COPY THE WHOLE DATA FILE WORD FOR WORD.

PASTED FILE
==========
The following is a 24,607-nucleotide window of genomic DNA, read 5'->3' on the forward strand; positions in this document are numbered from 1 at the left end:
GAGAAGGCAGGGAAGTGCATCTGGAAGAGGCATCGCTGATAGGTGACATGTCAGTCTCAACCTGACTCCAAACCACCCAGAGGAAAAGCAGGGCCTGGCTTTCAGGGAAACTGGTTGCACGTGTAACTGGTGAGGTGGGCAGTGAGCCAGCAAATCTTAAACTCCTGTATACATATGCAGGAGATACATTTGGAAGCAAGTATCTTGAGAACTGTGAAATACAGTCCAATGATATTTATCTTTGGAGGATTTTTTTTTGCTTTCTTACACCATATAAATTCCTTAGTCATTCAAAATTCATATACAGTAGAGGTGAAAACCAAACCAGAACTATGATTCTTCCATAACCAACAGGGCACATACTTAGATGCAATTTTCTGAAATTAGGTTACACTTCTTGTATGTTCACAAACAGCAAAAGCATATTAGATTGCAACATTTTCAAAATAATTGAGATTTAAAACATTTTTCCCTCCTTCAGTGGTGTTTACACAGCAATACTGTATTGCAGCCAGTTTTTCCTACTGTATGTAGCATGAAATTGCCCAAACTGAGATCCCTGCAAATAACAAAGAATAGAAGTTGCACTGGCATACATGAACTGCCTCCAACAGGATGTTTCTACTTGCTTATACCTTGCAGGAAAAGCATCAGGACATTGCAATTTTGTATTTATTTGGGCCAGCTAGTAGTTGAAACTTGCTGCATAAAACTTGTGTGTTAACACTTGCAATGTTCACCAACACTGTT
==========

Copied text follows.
The following is a 24,607-nucleotide window of genomic DNA, read 5'->3' on the forward strand; positions in this document are numbered from 1 at the left end:
GAGAAGGCAGGGAAGTGCATCTGGAAGAGGCATCGCTGATAGGTGACATGTCAGTCTCAACCTGACTCCAAACCACCCAGAGGAAAAGCAGGGCCTGGCTTTCAGGGAAACTGGTTGCACGTGTAACTGGTGAGGTGGGCAGTGAGCCAGCAAATCTTAAACTCCTGTATACATATGCAGGAGATACATTTGGAAGCAAGTATCTTGAGAACTGTGAAATACAGTCCAATGATATTTATCTTTGGAGGATTTTTTTTTGCTTTCTTACACCATATAAATTCCTTAGTCATTCAAAATTCATATACAGTAGAGGTGAAAACCAAACCAGAACTATGATTCTTCCATAACCAACAGGGCACATACTTAGATGCAATTTTCTGAAATTAGGTTACACTTCTTGTATGTTCACAAACAGCAAAAGCATATTAGATTGCAACATTTTCAAAATAATTGAGATTTAAAACATTTTTCCCTCCTTCAGTGGTGTTTACACAGCAATACTGTATTGCAGCCAGTTTTTCCTACTGTATGTAGCATGAAATTGCCCAAACTGAGATCCCTGCAAATAACAAAGAATAGAAGTTGCACTGGCATACATGAACTGCCTCCAACAGGATGTTTCTACTTGCTTATACCTTGCAGGAAAAGCATCAGGACATTGCAATTTTGTATTTATTTGGGCCAGCTAGTAGTTGAAACTTGCTGCATAAAACTTGTGTGTTAACACTTGCAATGTTCACCAACACTGTT